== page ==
It has been a whole 15 years since that eventful day in 1999 when the then PM Nawaz Sharif replaced the Pakistan army chief with his own man. His chess move was this: he announced the retirement of the COAS General Pervez Musharraf while the latter was on one of his many trips abroad.
But of course announcing a new army chief by stealth did not go down well with senior army ranks who are, anyway, mostly of the opinion that the armed forces are supreme and that civilian politicians are a base and venal species. So this was seen an affront and a ‘coup’ against the army.
Even though both Musharraf and his fellow generals tried to insist there was no prior planning involved in the army action and that it was all a spontaneous reaction of a disciplined institution, various accounts and facts suggest otherwise.
Since the Kargil adventure and Vajpayee’s Pakistan visit (which the Generals did not approve of anyway), a deep distrust had existed between the PM and his army chief. It seems the generals had put together a plan to dismiss the government, something that army officers of course like to describe not as ‘toppling the government’ but as ‘saving the country’.
The PM almost got the better of the generals. But in retrospect it seems his camp didn’t quite think things through properly. Nawaz Sharif called in a trusted general (the then ISI chief Khwaja Ziauddin Butt) and appointed him as the new army chief, informing him that the government had decided to “retire General Musharraf”. He wanted to put the COAS ranks on his new chief, but they didn’t have the pips so they borrowed two from the PM’s military secretary. This was all photographed and then announced on the news on the state broadcaster, the PTV.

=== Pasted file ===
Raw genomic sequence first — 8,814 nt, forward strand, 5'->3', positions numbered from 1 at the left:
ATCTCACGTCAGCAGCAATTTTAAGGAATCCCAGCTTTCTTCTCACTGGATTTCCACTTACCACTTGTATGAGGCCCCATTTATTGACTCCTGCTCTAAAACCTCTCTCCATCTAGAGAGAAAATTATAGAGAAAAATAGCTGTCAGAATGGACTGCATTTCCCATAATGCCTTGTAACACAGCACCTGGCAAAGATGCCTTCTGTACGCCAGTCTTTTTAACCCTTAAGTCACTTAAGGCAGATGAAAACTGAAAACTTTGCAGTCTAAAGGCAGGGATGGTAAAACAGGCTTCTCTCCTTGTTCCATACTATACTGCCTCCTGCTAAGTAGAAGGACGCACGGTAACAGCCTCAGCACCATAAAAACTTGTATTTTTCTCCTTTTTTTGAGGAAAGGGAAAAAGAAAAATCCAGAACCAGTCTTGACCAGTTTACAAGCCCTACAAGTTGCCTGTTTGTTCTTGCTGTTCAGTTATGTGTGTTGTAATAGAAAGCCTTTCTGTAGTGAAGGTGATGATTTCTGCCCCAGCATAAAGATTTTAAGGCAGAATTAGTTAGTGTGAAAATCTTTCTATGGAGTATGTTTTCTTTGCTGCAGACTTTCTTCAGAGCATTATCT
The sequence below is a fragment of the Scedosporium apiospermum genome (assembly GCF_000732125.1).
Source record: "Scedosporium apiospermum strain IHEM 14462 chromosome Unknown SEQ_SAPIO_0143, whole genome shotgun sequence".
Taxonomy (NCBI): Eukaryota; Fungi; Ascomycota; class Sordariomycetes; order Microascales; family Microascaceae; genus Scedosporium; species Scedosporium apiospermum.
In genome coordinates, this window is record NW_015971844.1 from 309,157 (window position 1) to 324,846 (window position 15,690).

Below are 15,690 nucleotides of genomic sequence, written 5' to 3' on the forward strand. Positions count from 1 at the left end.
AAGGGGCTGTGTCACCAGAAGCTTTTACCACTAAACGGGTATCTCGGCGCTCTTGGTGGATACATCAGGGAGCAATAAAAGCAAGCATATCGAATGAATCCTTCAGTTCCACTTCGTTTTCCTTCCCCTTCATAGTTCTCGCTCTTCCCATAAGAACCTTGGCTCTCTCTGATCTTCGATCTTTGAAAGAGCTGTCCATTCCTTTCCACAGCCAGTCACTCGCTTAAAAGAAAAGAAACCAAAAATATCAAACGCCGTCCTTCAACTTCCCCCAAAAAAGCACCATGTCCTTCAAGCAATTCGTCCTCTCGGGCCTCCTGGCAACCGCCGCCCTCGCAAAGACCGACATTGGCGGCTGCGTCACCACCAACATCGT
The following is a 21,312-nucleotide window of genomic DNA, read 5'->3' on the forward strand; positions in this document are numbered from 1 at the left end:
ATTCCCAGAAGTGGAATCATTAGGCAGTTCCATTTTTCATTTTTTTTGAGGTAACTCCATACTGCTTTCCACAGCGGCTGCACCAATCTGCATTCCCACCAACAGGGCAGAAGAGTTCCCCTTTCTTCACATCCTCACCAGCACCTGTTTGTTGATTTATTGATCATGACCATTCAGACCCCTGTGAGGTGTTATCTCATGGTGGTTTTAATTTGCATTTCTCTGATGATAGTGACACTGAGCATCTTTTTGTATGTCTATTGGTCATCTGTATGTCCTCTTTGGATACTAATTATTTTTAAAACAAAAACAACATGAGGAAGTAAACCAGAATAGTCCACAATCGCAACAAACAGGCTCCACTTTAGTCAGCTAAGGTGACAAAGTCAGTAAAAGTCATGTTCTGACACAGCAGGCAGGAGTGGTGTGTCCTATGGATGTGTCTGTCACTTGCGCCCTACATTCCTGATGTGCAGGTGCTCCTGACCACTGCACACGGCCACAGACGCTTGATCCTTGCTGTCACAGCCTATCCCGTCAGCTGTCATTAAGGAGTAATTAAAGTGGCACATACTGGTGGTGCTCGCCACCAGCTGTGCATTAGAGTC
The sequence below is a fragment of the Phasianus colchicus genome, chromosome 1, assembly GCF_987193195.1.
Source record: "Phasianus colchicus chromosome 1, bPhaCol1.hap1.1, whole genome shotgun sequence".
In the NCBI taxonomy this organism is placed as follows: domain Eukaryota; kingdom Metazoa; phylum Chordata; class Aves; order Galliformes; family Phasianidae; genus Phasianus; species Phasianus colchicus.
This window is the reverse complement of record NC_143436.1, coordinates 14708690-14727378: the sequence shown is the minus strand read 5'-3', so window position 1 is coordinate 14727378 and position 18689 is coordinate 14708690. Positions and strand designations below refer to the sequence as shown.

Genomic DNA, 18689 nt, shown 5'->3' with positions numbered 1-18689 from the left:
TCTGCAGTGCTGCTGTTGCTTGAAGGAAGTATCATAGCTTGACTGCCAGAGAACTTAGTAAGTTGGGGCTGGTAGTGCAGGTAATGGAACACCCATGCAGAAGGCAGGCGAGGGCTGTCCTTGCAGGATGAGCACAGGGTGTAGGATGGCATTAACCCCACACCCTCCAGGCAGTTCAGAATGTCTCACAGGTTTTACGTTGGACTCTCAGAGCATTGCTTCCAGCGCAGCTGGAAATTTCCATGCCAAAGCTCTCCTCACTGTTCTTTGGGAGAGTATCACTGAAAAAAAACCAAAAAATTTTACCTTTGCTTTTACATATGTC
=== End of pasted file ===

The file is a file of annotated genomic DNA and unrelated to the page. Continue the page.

But the new chief never got to command the troops. The process of issuing the official notification of the new appointment was never completed, and officers resisted the orders citing the need for the official notification. Also, there was a lot going on within the army: the generals were fighting for their own survival.
The other bizarre element of the story was that General Musharraf was on a flight back to Pakistan and the government wanted the flight diverted away from Karachi, even (some say) to a location outside Pakistan.
Right after the News bulletin was when the army went into action. Commandos stormed the PTV building and made sure the COAS news was pulled. They imposed an emergency at Karachi airport and took control of it. They got Musharraf back into the country. They took the PM, his men and his ‘usurper COAS’ into custody. Subsequently, Musharraf made his “we saved the country” speech, accused Nawaz Sharif of ‘hijacking’ and managed to secure not just a conviction but a sentence of life imprisonment for his nemsis (even though the prosecution actually asked for the death sentence).
This is an interesting episode in Pakistan’s political history. It is revealing because even though the PM was doing something that was legal and constitutional, he was painted as an out-of-control and dangerous element. His move against the army chief was described as calamitous and destabilising whereas the army’s coup against the government was depicted as a noble and selfless act: that of ‘saving the country’.
As we can see, this topsy-turvy logic still prevails today. The army is still saving the country, the politicians are still the bad guys. Unless of course you are a noisy politician who can raise slogans any government the army doesn’t really trust…